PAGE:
The upcoming Match cycle for residency programs is in full swing. Thousands of fourth-year medical students are diligently putting together their personal statements and letters of recommendation in preparation for submission through the Electronic Residency Application Service (ERAS).
Having applied and gone through the application process for residency programs myself, I wanted to share some words of wisdom. Residency applications come at a time of change in one’s life. The Match process will dictate – in significant ways – where and how you practice medicine in the future.
1. First, Congratulations on Your Achievement
Getting here is not an easy road. The countless nights studying, and the bedside patient care experience during the clinical rotations have all given you the experience and knowledge necessary to become a practicing physician. I hope that you will take the time to rest and reflect on the journey that you’ve made to this point. No one achieves these goals in a vacuum. Family, friends and mentors have all spent time, energy, and effort to help you get here. I hope that you will take the time to thank those close to you and acknowledge their sacrifices, in additional to your own.
More importantly, this is also perhaps one of the best times in your career to take some time for your own enjoyment. As a fourth-year medical student, you have the stature of being the senior student on campus and yet there are few time-consuming responsibilities to be demanded of you. When you move into residency training and beyond, you may find that time commitments will be an ever-increasing presence in your life. Patients will ask for your time, research (if you so choose to participate) will ask for your time, and certainly your family and future relationships will ask for more of your time.
2. Choose your Residency Program Match Decisions Carefully
The specialty and application choices you make now will have significant impacts on your physician career.
Clinical rotations are helpful to sample the wide variety of practice settings that you can choose to enter. By now, some students will have made a clear decision as to which specialty to pursue.
However, I want to speak to those who have yet to make up their mind.I want to acknowledge that this is not an easy decision to make. I can see the fear and trepidation that many feel during this process. Racing through one’s mind may be questions such as: Will I be happy with my choice? Will I live and work in my desired part of the country? Will this specialty let me achieve the right career/family balance? Will my financial aspirations be achievable? I have no doubt that you will take the time to exam the facts and weigh the pros and cons on a spreadsheet, just like any dutiful medical student would dictate.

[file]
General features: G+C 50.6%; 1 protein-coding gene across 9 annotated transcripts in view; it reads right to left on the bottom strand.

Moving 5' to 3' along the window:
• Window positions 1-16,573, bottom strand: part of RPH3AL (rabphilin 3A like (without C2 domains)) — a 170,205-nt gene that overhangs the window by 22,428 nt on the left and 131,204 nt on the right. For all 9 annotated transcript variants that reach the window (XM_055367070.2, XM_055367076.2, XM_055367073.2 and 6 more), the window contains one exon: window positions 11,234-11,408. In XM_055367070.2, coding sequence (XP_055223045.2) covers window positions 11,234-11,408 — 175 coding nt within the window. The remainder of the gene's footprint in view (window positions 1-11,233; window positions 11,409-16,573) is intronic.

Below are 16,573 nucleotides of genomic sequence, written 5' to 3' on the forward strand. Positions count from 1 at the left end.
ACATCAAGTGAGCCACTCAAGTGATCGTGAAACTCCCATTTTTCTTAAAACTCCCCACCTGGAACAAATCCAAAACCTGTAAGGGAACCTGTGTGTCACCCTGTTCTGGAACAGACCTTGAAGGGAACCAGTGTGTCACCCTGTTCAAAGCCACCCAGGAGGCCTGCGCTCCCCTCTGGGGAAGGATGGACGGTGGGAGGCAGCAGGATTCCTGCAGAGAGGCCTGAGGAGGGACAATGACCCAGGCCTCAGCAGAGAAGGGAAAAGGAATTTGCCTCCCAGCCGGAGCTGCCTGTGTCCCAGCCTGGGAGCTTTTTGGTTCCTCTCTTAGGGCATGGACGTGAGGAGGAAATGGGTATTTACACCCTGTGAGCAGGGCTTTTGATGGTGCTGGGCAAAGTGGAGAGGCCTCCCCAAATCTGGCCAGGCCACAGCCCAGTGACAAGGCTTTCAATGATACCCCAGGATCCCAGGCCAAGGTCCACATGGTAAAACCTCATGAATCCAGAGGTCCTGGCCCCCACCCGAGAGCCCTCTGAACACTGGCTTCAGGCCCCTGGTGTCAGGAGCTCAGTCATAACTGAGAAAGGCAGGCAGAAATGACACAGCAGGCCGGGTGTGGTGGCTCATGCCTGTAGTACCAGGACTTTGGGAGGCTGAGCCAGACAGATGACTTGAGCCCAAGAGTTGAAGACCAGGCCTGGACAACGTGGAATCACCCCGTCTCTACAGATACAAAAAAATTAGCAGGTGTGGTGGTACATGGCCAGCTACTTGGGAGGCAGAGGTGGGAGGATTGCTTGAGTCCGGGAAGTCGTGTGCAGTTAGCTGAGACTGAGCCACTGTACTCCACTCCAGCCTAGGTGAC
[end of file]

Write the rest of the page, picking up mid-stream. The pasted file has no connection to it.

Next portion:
I would caution though, that not all decisions are made on a purely “rational” basis. Take the time to reflect on what really motivates you about your specialty choice. If need be, go back and sit down with some of the mentors you met along the way and really pick their brains about their specialty. Enlist the help of your family and friends who know you and know what you want, to give you more feedback. Avoid the temptation to pick just an “adequate” or “good enough” choice. Remember, you may never have this chance again in the future to determine your scope of practice and practice setting.
3. You’re Interviewing Them As Much As They’re Interviewing You
When you submit your application, you are voluntarily turning over a treasure trove of personal data for your residency program. Through the ERAS application, the residency program director will see objective measures such as standardized test scores, in addition to subjective evaluations from your clinical clerkships as well as the letters of recommendation submitted by faculty mentors who have observed and worked with you. On your personal statement, you may reveal very personal motivations for what drives you as an individual. A residency program armed with so many data points can systematically evaluate each candidate, picking and choosing the best candidates suited to join their program.
I encourage you to consider a similar systematic approach in considering your choice of residency program. The burden falls upon you to do your due diligence to understand the ins and outs of each program. Just like each individual applicant is unique, all residency programs are unique. Careful consideration and attention is needed to find the best fit possible when putting together your final rank list.
By Frank Xing, MD
Private Practice Neurologist, Truong Neuroscience Institute
Published November 1, 2021
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